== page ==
Organizers are choosing to work as colonial settlers on unceded land with (to my knowledge) very little engagement with Indigenous communities beyond a token land acknowledgement on Facebook. In addition, organizers also continue to choose venues that are gentrified. Many clubs were formerly sites of cultural importance to lower income and/or racialized communities.

As my friend Yulanda Lui eloquently wrote in a (now open) letter to the organizers of Babes on Babes after their event was held at Fortune Sound Club: “Vancouver’s Chinatown has been and continues to be facing a terrible and very real threat of fast-moving gentrification, displacing generational family businesses and low income Chinese residents, many of whom are our non-English speaking elders.”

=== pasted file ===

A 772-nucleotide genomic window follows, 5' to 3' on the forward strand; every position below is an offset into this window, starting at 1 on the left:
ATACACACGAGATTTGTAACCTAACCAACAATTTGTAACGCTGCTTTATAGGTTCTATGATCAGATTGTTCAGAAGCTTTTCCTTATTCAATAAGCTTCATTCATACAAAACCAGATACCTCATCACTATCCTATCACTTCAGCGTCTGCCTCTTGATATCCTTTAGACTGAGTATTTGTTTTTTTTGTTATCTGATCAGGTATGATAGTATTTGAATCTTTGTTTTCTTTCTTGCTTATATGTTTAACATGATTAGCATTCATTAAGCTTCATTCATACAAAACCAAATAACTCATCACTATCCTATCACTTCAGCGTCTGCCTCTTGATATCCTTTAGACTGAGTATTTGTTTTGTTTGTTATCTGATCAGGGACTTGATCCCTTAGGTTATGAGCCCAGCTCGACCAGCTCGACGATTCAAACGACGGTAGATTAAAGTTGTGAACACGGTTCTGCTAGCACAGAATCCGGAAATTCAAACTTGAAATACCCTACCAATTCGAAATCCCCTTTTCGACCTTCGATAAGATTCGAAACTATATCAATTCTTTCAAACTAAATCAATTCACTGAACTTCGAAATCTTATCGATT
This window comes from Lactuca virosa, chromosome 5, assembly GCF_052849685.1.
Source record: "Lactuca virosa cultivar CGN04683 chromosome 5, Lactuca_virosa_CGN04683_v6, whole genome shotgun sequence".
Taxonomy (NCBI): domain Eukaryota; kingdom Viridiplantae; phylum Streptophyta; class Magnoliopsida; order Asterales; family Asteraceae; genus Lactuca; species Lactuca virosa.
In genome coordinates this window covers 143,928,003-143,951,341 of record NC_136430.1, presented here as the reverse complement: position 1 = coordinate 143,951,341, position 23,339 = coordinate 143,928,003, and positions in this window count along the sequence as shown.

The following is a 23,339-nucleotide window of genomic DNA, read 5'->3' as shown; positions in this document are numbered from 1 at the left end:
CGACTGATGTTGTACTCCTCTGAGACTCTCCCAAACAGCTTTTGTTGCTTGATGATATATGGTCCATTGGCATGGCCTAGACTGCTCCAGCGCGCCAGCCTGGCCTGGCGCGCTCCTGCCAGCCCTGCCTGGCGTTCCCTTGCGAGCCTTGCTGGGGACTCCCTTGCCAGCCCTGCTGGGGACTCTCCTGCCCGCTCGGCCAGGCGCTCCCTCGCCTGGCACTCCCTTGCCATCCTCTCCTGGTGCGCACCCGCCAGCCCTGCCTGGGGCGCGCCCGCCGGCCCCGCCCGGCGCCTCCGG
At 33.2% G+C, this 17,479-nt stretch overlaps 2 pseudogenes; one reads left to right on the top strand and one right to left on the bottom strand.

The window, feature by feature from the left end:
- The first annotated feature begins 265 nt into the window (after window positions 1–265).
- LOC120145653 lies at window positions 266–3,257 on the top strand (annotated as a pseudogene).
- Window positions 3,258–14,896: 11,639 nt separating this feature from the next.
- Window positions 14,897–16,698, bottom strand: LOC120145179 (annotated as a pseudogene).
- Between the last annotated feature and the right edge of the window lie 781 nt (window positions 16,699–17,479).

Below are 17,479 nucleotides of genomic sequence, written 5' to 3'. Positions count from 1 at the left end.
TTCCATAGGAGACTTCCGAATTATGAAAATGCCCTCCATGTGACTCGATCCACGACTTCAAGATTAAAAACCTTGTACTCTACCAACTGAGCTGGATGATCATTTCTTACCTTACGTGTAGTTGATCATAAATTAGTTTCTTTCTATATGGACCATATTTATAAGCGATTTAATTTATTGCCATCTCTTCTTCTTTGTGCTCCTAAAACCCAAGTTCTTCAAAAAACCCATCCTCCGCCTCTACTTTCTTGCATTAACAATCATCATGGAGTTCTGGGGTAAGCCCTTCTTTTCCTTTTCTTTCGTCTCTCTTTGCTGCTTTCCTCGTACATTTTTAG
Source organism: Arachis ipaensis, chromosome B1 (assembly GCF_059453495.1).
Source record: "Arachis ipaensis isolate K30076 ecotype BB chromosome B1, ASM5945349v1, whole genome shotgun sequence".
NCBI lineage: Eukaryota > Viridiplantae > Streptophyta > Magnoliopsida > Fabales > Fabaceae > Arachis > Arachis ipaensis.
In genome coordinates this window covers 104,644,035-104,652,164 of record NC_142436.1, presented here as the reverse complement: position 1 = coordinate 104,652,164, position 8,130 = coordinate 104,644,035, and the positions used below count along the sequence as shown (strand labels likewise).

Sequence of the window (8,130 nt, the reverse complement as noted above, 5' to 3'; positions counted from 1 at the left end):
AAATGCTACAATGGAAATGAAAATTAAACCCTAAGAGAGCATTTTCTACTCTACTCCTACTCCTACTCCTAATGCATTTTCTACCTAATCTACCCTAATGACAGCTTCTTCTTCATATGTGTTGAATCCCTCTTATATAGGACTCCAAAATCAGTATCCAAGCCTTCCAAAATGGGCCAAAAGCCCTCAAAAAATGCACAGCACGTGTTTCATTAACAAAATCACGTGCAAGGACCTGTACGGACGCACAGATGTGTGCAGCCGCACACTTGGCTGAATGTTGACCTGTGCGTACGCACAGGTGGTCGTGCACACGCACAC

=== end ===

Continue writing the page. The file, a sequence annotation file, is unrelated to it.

Yulanda engaged with the organizers over a period of almost five months and supported them in considering other venues. But without any further communication with Yulanda, the organizers again held their party in Fortune Sound Club in Chinatown.

Rightfully outraged, Yulanda said online, “I AM ASKING FOR MY QUEER FRIENDS TO NOT ATTEND THIS PARTY and to not actively contribute to the gentrification of Chinatown.” This time, Babes on Babes organizers made a note on their event page acknowledging the call-out, but ultimately ignored Yulanda’s hard advocacy work.

Instead of stepping out of their comfort zone and engaging in real and difficult allyship, the organizers opted to donate to “a group working on cultural preservation and affordable housing advocacy in Chinatown.” To me, it seems pretty counterproductive to “support” a housing advocacy organization while simultaneously participating in the very system that makes housing unaffordable.